It is always good to document who is the most important stakeholder at a given point in a project and for what purpose so you and your team know who to report to and so you can deflect responsibility for things that are not part of your job description. I prefer the RACI method of identifying roles and responsibilities. This method is very simple and flexible and lets you group stakeholders by whether they are:

  • Responsible—The stakeholders who own and must take action to solve a problem.
  • Accountable—The single stakeholder who has approval or veto authority and is answerable for the outcome of a project.
  • Consulted—Stakeholders who are subject-matter experts and hold information essential to completing the work.
  • Informed—Stakeholders whom you must notify once you’ve made a decision or taken action.

Numerous RACI resources are online, so I recommend them for more in-depth knowledge about this method. However, by understanding the shifting pecking order for a project, you can better anticipate where conflicts may occur and get yourself out of the line of fire.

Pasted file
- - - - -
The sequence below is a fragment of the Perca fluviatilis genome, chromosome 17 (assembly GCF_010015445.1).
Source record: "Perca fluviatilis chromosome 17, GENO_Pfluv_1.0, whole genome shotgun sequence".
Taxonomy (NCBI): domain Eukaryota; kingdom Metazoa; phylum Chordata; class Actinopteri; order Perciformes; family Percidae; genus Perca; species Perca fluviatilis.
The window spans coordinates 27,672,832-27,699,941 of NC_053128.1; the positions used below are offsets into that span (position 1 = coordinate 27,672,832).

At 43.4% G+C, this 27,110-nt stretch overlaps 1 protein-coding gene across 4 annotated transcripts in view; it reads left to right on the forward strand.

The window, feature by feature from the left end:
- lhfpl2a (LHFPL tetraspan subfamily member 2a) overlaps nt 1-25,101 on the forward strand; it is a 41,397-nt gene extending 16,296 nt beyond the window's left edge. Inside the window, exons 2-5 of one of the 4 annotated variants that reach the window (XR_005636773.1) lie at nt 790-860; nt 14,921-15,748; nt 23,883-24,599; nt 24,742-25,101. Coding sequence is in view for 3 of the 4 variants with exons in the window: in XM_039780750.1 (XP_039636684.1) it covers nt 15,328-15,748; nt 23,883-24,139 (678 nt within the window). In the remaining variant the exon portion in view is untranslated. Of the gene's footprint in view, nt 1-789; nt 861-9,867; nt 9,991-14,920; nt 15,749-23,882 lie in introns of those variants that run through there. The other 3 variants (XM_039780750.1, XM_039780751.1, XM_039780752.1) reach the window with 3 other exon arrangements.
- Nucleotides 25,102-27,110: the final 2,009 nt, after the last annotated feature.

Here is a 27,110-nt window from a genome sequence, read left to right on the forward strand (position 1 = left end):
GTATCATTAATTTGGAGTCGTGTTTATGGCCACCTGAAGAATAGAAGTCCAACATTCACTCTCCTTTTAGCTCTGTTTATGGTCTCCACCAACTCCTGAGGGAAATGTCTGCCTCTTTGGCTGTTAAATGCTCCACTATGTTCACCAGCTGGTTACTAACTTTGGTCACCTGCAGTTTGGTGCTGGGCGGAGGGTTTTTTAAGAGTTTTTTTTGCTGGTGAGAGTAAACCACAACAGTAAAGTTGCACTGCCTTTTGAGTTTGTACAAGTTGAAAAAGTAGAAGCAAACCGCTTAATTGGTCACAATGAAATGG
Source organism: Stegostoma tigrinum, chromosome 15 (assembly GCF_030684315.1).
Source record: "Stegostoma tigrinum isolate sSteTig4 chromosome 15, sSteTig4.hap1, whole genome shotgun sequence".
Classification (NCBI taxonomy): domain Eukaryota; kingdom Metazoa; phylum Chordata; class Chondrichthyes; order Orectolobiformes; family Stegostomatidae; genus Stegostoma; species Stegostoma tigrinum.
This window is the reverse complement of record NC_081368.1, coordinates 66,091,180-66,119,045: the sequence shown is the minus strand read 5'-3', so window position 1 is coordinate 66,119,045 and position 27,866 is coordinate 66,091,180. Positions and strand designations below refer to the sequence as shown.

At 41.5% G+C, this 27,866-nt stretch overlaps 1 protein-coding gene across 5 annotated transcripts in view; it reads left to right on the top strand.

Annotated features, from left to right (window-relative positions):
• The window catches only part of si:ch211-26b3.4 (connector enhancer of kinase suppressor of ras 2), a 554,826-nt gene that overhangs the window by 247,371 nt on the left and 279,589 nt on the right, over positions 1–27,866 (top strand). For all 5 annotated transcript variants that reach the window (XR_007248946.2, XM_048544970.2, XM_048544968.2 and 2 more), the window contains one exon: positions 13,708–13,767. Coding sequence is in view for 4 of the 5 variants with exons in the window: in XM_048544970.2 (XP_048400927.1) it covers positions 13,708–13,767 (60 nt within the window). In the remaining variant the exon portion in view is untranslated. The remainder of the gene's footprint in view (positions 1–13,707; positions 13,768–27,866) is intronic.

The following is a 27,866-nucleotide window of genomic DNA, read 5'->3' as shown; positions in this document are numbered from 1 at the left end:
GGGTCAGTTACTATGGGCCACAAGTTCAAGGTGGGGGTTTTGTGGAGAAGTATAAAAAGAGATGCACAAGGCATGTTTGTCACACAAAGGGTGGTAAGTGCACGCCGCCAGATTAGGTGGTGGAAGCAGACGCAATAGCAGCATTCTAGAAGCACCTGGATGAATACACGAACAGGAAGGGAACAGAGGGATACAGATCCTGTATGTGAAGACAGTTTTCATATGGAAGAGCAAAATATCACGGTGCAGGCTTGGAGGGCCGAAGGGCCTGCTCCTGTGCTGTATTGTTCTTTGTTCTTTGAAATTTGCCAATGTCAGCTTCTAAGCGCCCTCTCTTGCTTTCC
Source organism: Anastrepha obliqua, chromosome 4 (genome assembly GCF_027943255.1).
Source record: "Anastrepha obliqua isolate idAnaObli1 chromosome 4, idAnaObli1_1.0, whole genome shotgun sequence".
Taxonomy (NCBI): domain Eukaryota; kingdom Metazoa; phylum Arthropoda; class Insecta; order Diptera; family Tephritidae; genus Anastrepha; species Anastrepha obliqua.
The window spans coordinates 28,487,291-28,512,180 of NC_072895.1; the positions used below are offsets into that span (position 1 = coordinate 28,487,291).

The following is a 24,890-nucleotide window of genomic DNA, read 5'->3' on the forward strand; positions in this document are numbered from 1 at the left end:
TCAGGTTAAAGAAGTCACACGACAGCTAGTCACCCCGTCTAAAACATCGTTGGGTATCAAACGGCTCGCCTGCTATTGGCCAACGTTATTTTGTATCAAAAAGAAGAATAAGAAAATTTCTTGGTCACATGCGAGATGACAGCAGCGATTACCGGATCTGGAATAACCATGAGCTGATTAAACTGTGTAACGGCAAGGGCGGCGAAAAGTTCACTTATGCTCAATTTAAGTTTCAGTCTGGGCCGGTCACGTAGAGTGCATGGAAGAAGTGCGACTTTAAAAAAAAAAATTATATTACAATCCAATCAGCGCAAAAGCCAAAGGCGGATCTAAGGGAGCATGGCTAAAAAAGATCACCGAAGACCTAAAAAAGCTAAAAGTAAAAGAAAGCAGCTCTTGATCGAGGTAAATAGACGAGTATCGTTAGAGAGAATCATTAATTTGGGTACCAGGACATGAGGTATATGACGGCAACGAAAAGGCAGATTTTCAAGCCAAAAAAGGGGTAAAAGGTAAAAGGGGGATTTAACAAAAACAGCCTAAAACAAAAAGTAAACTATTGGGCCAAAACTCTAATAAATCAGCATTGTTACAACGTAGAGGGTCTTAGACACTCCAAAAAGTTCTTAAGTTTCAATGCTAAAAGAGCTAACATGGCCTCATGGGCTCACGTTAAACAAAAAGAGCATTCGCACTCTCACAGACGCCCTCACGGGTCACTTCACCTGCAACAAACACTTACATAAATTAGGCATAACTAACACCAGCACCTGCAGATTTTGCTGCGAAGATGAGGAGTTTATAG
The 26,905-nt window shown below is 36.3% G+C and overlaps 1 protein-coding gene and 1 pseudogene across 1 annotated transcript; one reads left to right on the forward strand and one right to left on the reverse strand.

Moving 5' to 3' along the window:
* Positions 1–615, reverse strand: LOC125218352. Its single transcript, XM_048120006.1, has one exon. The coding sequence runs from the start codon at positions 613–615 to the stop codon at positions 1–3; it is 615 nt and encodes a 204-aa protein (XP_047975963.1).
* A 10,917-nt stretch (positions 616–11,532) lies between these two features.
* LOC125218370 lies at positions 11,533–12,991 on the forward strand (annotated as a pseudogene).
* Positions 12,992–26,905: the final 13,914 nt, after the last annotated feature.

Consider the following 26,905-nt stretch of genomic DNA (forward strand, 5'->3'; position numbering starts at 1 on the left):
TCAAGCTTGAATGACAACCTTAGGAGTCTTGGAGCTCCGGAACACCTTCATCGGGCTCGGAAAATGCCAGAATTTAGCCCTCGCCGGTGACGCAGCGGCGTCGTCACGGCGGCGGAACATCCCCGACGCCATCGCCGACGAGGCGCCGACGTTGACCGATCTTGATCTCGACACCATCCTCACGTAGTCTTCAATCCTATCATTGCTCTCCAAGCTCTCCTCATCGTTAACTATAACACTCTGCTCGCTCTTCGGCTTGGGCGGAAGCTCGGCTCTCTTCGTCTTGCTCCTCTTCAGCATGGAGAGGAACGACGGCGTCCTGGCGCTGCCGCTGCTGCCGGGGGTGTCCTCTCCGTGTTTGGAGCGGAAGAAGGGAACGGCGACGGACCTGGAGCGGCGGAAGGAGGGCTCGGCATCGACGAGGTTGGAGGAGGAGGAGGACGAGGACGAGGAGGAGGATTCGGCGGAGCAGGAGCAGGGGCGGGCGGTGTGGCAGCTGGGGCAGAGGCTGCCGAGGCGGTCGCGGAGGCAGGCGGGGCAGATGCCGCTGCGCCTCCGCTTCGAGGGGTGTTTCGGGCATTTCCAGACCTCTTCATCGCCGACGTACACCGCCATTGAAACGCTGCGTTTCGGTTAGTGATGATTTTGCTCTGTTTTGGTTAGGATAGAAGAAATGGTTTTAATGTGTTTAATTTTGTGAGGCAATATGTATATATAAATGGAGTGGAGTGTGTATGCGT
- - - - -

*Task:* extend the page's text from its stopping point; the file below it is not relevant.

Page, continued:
Make sure white elephants are part of the requirements.

White elephants are more strategic requirements that could be costly to take on—or even intended to take you down. In any case, handling them requires some planning. Sometimes, for the good of the project—and your team’s mental health—you may need to misdirect a demanding, take-charge stakeholder–to prevent him or her from burdening you with a white elephant.

If you are scoping a project and want to be proactive about limiting such a stakeholder’s negative impact on a project, you can create a line item in the requirements that you know the team will take out later—or plan to add a requirement later. This approach can be either additive—adding something that will go into the final product but isn’t consequential to the overall business goals—or subtractive—planning to take something out of the final product.

Take advantage of user stories for stakeholder management.